American Revolution and the Civil War

Political Motivations for English Imperialism

English imperialism was motivated by the British monarch, which was interested in developing the colonies for power and wealth (Wolfe, 2006). Therefore, the monarch granted charters to groups of businessmen who would establish economic operations in the New World (Marsh, 2011). The monarch was also searching for silver and gold, which was believed to be abundant in the Americas (Pate, 2007). Besides, the British monarchy expanded to the Americas to increase its political power and expand its influence beyond England. Having colonies in the Americas strengthened the British monarchy as it provided cheaper lands for its merchants and farmers.

Social Pressures That Contributed to the English Colonization of North America

            The majority of the colonists had challenging lives in Britain, Scotland, Ireland, and Germany (Pate, 2007; Wolfe, 2006). Therefore, they came to the Americas to escape warfare, poverty, political turmoil, famine, and disease. The prospect of new opportunities in the Americas encouraged many colonialists to support the spread of English imperialism to the Americas (Wolfe, 1997). Also, the protestant groups sought to leave England for the Americas to establish their communities and worship God in their way (Davis, 2009).

Economic, Social, and Political Systems

Massachusetts Bay Colony

            John Winthrop founded the Massachusetts Bay Colony together with about 1,000 Puritans after King Charles I granted the Massachusetts Bay Company a charter to trade and colonize New England between the Merrimack and Charles rivers (Williams & Warwick, 2009). The Puritans established communities in Boston, Medford, Charlestown, Roxbury, Dorchester, Watertown, and Lynn (Pratt, 2014). These communities were governed by a theocratic government that limited the franchise to church members. Therefore, the Puritans were intolerant and banished other religious beliefs (Davis, 2009). The economy of the Massachusetts Bay Colony depended on fishing, shipbuilding, fur, and lumber trades (Pratt, 2014).

Virginia Colony

            In 1607, the Virginia Company sent John Smith, and other colonists established the Virginia Colony as a constitutional monarchy under England’s King (Norton, 2010; Williams & Warwick, 2009). Agents of the king of England named the colony Jamestown and governed it under the corporation’s charter and the kingdom (Williams & Warwick, 2009). Govern the charter allowed the Virginia Council to govern the colony in democratic terms. At first, the colony suffered the “starving time” which led to starving f hundreds of colonists, and kidnapping of an Indian Chief’s daughter (Norton, 2010). Later, the colony’s growth was supported by economic activities such as agriculture, fishing, and lumber trades (Marsh, 2011). Crops from the plantations were traded for farm tools, household goods, and shoes. Unlike the other English colonies, different religious beliefs were tolerated in Virginia.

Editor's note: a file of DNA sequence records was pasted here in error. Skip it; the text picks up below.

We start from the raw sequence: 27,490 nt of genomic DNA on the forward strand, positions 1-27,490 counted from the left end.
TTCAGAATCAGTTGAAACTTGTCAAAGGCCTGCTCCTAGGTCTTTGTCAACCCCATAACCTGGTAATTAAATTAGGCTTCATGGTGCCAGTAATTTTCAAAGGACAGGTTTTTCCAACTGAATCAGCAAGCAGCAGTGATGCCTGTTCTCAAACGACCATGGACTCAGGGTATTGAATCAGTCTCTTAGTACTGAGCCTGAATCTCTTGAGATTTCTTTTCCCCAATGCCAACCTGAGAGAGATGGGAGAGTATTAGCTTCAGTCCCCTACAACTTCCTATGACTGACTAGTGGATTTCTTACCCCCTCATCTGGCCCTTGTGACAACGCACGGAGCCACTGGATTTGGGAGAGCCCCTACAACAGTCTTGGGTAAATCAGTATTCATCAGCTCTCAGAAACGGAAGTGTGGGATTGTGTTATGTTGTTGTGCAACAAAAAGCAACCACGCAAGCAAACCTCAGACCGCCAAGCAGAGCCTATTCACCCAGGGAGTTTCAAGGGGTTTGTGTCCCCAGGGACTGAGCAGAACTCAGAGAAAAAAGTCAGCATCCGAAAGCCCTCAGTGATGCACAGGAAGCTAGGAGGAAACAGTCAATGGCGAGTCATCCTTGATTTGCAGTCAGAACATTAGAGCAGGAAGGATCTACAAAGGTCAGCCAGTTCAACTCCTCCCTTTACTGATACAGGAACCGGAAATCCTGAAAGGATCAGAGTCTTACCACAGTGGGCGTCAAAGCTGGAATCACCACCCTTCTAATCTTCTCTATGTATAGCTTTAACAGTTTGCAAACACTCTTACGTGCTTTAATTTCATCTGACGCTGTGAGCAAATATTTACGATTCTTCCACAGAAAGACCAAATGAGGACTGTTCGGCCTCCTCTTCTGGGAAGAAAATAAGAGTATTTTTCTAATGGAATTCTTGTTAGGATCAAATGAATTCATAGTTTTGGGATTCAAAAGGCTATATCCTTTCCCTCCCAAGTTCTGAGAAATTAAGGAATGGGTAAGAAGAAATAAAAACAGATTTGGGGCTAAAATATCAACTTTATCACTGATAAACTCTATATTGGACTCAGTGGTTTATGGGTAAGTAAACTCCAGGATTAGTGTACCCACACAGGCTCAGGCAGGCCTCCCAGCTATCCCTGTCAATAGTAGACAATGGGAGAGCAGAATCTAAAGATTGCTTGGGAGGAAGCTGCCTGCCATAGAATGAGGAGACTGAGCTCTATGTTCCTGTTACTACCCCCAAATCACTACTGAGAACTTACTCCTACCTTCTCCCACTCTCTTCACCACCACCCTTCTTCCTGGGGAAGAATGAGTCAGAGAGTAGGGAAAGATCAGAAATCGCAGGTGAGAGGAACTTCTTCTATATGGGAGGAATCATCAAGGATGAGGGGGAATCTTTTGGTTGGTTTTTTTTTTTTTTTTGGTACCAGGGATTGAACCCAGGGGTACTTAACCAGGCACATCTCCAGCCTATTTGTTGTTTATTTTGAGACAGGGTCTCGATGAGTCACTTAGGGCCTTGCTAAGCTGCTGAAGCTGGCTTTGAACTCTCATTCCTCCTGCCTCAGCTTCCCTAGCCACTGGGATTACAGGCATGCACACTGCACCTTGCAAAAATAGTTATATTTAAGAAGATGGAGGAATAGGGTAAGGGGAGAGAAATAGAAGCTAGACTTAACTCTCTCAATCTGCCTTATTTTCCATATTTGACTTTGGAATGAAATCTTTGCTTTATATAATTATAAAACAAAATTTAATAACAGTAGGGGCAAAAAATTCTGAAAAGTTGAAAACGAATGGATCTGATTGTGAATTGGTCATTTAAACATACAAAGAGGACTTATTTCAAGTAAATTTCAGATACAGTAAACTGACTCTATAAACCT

The Carolinas

            The North and the South Carolina colonies were divided in the 1660s after their proprietors recognized the vastness of the original colony, making it challenging to govern by one governor (Williams & Warwick, 2009). The fairly warm climate supported agricultural activities throughout the year and made the colonies suitable for plantations (Pratt, 2014). Using slave labor, the colonists established the plantations to grow tobacco, rice, cotton, sugar, and other crops traded for shoes, household goods, and farm tools (Pratt, 2014).


Significant Ideas and Events That Led to the American Revolution

            The introduction of the Stamp Act in 1765 was the first significant event that soured relationships between the British and American colonists (Pate, 2007). The Act contravened the autonomy of each colonial government to decide its taxes. Two years later, the Townshend Act of 1767 introduced a tax on tea in colonies and prohibited smuggling (Pate, 2007). In March 1770, a disagreement between a British soldier and an apprentice wigmaker led to the Boston massacre (Wolfe, 1997; Pate, 2007). The heightening tension between the British and the American colonists led to the Boston Tea Party in 1773 (Wolfe, 1997). A year later, the British Parliament introduced the Coercive Acts and the Quartering Act (Wolfe, 1997). The Lexington and Concord confrontation in 1775, followed by the British attacks of coastal towns in 1776, eventually ignited the Revolutionary War (Wolfe, 1997).

            The European Enlightenment and traditional British legal values are the key ideas that led to the American Revolutionary War. The Enlightenment perspective promoted individual liberties and deductive logic (Marsh, 2011; Wolfe, 2006; Wolfe, 1997). That is, besides challenging the divine right of kings to rule over other people, humanity can good character and intelligence to decide what is right and wrong (Marsh, 2011).